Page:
Tax Deductions: The Bright Side Of Failure

By Barbara Weltman on 16 October 2011 (Updated 24 October 2011) 0 comments
Photo: GingerBlossom

Not every project or business activity succeeds. Savvy business owners know that failures can be instructive and eventually lead to success. Thomas Edison once noted that “I have not failed. I’ve just found 10,000 ways that don’t work.” But what happens to the costs put into these failed endeavors? Fortunately, the tax law provides some relief.

Aborted Business Ventures

What happens if you spend time and money investigating a business or start a venture that never takes off? Say you hire an architect to build a factory but never get city approval or financing to build it? The good news: The costs of an aborted business venture are immediately deductible under the right circumstances. The tax treatment depends on whether you are or are not already in business.

Startups that Never Start

If you are not yet in business, then the key for deducting expenses related to a business that never got off the ground is proving that you have gone beyond a general search and have focused on a specific business. Once you have focused on a particular business but the deal falls through, you can write off your expenses.

Mere investigatory costs are not deductible. For example, you travel to check out various business opportunities, but none seem promising. None of your travel costs are deductible.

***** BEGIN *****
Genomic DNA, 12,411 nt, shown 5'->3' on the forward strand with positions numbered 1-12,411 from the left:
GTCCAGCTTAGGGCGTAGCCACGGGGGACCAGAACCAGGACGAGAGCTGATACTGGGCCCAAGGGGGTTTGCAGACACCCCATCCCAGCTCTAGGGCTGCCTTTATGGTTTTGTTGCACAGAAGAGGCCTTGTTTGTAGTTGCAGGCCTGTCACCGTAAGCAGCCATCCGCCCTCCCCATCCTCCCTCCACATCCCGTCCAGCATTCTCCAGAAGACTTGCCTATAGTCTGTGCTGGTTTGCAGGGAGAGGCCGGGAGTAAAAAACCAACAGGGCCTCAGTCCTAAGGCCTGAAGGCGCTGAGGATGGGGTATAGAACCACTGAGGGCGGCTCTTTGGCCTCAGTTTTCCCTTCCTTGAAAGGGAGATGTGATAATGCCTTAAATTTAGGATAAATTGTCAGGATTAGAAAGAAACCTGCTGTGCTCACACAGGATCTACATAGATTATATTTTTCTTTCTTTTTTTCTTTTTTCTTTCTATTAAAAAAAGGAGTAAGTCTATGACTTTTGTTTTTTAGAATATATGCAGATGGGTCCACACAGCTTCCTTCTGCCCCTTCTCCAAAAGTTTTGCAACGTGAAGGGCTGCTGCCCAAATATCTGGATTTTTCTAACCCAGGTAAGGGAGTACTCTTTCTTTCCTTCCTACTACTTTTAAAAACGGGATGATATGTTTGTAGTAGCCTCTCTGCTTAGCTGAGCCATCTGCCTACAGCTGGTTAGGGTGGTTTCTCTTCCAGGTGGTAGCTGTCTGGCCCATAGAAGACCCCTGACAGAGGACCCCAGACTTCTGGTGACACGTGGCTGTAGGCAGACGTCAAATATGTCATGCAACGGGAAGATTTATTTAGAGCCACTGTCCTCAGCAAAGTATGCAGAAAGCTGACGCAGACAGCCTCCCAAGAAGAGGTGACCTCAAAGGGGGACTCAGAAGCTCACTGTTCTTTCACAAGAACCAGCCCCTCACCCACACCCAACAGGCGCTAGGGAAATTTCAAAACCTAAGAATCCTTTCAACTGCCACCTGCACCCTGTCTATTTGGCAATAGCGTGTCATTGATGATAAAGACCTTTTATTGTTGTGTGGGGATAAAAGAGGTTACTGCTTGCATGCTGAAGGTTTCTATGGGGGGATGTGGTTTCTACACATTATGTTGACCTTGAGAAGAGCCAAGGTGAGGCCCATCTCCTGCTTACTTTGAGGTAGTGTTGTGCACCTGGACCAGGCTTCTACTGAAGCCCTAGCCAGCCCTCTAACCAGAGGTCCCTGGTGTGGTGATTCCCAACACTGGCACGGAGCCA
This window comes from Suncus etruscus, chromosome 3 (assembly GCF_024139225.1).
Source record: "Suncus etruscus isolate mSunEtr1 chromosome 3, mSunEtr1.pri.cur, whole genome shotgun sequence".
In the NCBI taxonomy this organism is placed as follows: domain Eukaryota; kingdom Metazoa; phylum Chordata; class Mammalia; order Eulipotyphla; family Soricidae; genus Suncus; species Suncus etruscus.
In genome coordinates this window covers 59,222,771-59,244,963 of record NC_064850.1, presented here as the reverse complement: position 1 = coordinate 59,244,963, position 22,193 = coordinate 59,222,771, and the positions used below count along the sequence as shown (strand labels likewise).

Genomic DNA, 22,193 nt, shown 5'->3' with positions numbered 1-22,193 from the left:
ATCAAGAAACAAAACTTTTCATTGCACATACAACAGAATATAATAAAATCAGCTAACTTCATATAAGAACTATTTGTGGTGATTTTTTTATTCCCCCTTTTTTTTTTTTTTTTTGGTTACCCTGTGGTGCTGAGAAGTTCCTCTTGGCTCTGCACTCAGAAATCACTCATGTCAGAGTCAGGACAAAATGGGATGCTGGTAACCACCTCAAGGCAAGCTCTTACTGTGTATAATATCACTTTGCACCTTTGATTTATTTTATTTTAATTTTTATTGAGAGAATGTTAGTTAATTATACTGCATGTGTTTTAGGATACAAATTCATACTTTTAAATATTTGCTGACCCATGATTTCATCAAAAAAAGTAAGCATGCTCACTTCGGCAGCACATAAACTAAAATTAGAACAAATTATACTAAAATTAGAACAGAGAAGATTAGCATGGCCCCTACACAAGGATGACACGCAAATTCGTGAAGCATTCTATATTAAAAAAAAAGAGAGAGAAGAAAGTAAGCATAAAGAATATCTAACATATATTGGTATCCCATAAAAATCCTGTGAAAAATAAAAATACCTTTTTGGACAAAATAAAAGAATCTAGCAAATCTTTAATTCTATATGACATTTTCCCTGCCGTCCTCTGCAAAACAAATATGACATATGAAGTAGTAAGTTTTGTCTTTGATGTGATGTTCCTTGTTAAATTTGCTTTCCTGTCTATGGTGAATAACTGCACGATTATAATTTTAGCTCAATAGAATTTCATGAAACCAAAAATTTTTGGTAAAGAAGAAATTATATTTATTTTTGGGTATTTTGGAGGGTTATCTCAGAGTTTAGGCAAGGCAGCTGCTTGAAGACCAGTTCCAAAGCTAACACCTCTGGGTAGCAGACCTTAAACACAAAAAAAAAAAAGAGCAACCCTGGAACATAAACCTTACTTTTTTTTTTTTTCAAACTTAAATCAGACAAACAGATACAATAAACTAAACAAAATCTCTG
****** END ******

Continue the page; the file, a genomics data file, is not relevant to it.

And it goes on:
But say you like one of the business opportunities you see, and you begin drawing up contracts. Then, the deal falls apart and you walk away. In this case, your travel costs to check out this business opportunity, as well as your legal fees for the contracts, become deductible. In one case, a would-be business owner paid $25,000 to buy a franchise but then learned that the area he was assigned was saturated with businesses that were losing money; he walked away and wrote off his investment.

Projects that Never Prosper

If you are already in business and a particular activity, such as construction of a new facility or launch of a new product, fails, the costs can be immediately deducted as an ordinary and necessary business expense.

Years in the Red

If your revenues for the year are less than your expenses, which can easily happen when you invest in a new idea, such as expansion into a new line of business, you may have a net operating loss (NOL) for your company. If so, you can carry back the loss for two years (or five years for federal disasters) and offset income in those years to generate an immediate tax refund. Refunds from NOL carrybacks can be made in two ways.

  • By filing amended returns for the carryback years. C corporations use Form 1120X, Amended U.S. Corporation Income Tax Return; other business owners use Form 1040X, Amended U.S. Individual Income Tax Return.
  • By filing for a “quick refund.” C corporations use Form 1139, Corporation Application for Tentative Refund; other business owners use Form 1045, Application for Tentative Refund. Forms can be found at the IRS website. Refunds usually are issued within 45 days.

If you can’t use up your NOL in the prior two years (or if you elect not to use the carryback), you can carry the NOL forward for up to 20 years, offsetting your profits and lowering your taxes for years to come.

Final Word

Failure is part of an entrepreneur’s business life. Work with your tax advisor to make sure that your business losses generate tax gains to the greatest extent possible.

 

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